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Eminent domain may help Chinatown residents stay housed


In 1988, eminent domain forced Rosario Hernandez and her family from their one-bedroom apartment east of downtown Los Angeles.

It’s a rarely used legal tool for cities to compel the sale of private property for a public use and has historically displaced poor, Black and immigrant communities. Back then, the “public use” was a 30-acre expansion of the Los Angeles Convention Center, and dozens of residential properties were condemned along with Hernandez’s.

Now, eminent domain could actually help keep Hernandez housed.

The Los Angeles City Council voted unanimously in 2021 to explore the use of eminent domain to acquire Hillside Villa, a 124-unit apartment complex in Chinatown where she has lived for 30 years with her husband, daughter and now grandson. Her apartment building’s affordability covenant kept rents low until it expired in 2018. Then came rent hikes and eviction notices.

Now the city wants to buy Hillside Villa, an olive green and red painted four-story complex with a landscaped central courtyard and a small front yard shaded by mature trees — and keep it affordable. If the effort fails, Hernandez worries she’ll be separated from her family.

“If I lose this apartment, where will my daughter go? Where’s her baby going to go? What can we afford?” said Rosario, who’s on a fixed income.

A woman in a red T-shirt holds a hand to her eyes inside a home with pictures on the wall and furnishings

Rosario Hernandez fights back tears as she talks about facing the threat of eviction amid huge rent increases. She is hopeful that the city of Los Angeles is considering claiming eminent domain over her apartment complex to create a bloc of affordable housing.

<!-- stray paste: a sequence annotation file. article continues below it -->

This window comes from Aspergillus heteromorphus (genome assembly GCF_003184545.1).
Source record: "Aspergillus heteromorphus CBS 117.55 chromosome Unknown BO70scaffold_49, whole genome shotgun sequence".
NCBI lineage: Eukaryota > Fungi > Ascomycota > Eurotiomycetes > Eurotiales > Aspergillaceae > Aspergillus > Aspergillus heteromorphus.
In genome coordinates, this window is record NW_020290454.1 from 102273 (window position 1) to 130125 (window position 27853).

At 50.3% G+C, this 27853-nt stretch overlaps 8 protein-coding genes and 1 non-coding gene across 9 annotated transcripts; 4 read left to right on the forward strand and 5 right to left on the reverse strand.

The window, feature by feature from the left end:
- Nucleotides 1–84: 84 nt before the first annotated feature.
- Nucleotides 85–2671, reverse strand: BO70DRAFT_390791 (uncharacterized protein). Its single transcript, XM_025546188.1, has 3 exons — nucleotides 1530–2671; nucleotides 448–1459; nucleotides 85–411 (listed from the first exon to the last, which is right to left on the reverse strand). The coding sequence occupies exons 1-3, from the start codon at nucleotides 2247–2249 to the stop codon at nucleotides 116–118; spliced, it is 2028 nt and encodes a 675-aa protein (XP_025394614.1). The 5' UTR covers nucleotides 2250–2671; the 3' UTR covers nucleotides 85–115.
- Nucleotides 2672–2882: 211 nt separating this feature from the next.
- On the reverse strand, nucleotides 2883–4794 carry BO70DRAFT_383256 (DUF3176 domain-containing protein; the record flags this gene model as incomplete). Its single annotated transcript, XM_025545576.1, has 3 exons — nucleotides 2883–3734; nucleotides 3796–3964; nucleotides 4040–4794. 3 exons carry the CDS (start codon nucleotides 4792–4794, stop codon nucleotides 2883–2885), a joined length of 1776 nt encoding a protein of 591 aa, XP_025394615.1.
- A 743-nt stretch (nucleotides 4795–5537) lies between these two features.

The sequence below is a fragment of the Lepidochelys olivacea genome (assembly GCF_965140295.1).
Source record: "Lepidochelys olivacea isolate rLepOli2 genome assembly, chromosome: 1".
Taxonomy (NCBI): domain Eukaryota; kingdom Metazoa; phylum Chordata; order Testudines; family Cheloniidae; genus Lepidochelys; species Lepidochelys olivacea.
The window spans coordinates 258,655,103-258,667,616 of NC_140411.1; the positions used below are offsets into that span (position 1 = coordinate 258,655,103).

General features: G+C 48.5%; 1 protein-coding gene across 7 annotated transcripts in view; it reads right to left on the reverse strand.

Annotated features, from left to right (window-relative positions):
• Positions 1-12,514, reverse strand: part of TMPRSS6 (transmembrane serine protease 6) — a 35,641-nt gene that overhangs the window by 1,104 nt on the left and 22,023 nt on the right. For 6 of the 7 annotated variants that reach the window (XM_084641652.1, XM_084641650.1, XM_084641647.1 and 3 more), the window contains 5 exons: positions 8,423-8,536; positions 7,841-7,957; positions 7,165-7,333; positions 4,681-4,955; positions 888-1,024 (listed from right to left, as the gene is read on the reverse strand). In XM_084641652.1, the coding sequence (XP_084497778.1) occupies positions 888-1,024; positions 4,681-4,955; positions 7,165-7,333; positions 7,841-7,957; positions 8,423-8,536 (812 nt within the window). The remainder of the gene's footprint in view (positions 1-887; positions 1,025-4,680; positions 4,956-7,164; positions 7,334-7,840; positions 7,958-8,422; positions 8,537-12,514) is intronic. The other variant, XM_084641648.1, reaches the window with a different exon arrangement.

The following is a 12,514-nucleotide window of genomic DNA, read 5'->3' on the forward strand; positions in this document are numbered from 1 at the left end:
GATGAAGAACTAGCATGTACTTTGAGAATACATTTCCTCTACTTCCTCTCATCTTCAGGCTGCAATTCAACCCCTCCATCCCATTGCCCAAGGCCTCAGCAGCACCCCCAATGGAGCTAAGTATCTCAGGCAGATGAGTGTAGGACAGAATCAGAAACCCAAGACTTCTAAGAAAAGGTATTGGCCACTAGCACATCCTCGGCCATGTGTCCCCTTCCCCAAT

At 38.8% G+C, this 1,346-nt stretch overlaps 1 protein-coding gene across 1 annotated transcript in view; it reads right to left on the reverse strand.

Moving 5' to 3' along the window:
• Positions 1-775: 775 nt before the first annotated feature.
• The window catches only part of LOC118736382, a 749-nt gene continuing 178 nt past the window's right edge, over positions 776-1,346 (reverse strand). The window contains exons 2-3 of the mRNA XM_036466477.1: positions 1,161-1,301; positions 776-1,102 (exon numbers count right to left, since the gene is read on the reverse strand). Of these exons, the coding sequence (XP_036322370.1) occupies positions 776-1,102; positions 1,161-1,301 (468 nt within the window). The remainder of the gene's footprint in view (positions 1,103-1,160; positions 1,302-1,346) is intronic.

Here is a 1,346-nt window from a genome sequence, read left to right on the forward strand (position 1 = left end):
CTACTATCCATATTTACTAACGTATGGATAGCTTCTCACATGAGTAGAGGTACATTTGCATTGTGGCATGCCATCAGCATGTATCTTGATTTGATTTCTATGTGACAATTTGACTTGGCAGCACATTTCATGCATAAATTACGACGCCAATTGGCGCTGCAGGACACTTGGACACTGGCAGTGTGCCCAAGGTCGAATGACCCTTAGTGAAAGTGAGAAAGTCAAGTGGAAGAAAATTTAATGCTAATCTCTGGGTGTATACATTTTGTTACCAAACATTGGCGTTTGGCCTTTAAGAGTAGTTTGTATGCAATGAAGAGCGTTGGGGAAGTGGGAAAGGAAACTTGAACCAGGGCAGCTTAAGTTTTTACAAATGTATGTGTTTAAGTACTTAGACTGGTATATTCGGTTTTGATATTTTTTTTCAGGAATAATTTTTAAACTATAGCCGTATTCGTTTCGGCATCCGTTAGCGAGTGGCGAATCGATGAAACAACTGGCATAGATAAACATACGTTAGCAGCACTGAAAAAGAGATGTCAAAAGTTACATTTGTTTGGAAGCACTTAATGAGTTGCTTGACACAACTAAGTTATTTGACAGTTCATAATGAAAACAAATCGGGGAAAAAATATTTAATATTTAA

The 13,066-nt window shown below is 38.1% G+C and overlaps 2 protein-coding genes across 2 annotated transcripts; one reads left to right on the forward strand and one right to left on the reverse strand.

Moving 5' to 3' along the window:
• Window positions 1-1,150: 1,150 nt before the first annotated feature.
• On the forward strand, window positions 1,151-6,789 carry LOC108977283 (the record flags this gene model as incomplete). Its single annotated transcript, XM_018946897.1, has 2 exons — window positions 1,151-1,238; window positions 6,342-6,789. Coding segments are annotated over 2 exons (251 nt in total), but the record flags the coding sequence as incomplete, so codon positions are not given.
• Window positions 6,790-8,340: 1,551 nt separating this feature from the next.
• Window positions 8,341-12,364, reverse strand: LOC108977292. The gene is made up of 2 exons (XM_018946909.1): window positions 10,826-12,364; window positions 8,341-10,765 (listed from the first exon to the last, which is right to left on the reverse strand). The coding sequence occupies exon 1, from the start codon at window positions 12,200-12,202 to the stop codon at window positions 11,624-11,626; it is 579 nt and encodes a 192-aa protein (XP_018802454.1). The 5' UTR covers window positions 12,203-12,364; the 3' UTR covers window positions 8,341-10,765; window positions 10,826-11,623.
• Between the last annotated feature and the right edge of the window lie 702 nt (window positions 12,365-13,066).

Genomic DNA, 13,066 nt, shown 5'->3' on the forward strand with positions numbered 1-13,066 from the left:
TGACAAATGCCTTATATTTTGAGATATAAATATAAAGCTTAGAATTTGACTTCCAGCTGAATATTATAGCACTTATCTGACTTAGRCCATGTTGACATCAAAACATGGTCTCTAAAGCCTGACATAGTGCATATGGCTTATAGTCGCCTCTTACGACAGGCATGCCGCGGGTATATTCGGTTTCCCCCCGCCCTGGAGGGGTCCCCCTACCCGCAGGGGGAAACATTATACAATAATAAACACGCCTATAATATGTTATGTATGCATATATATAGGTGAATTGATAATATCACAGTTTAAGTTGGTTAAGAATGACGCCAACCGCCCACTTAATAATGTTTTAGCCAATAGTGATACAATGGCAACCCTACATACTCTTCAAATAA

(Robert Gauthier / Los Angeles Times)

Public use in this case, proponents argue, means preventing evictions and creating affordable housing in a neighborhood and region that badly needs it.

The complex’s owner, Tom Botz, has refused multiple times to sell the property and declined to extend the affordability covenants that have kept rents within reach of families such as Hernandez’s. Botz hiked rents, in some cases by 100%, when the covenant expired in 2018, and 18 families have received unlawful detainer notices, a legal precursor to eviction, according to Jacob Woocher, an organizer with the L. A. Tenants Union representing some of the residents facing eviction.

Botz’s attorney Michael Leifer did not respond to a request for comment Tuesday, but he called the plan “beyond wasteful” in a letter to the city.

Eminent domain is an unpopular policy that has typically been deployed to build stadiums and freeways, most famously at Chavez Ravine to make way for Dodger Stadium. Developers claim it is anti-business, and even staunch proponents of affordable housing agree eminent domain is too easily tied up in court to serve as a reliable method of producing the necessary units. And some people view it as an attack on a quintessential American right, that of property ownership.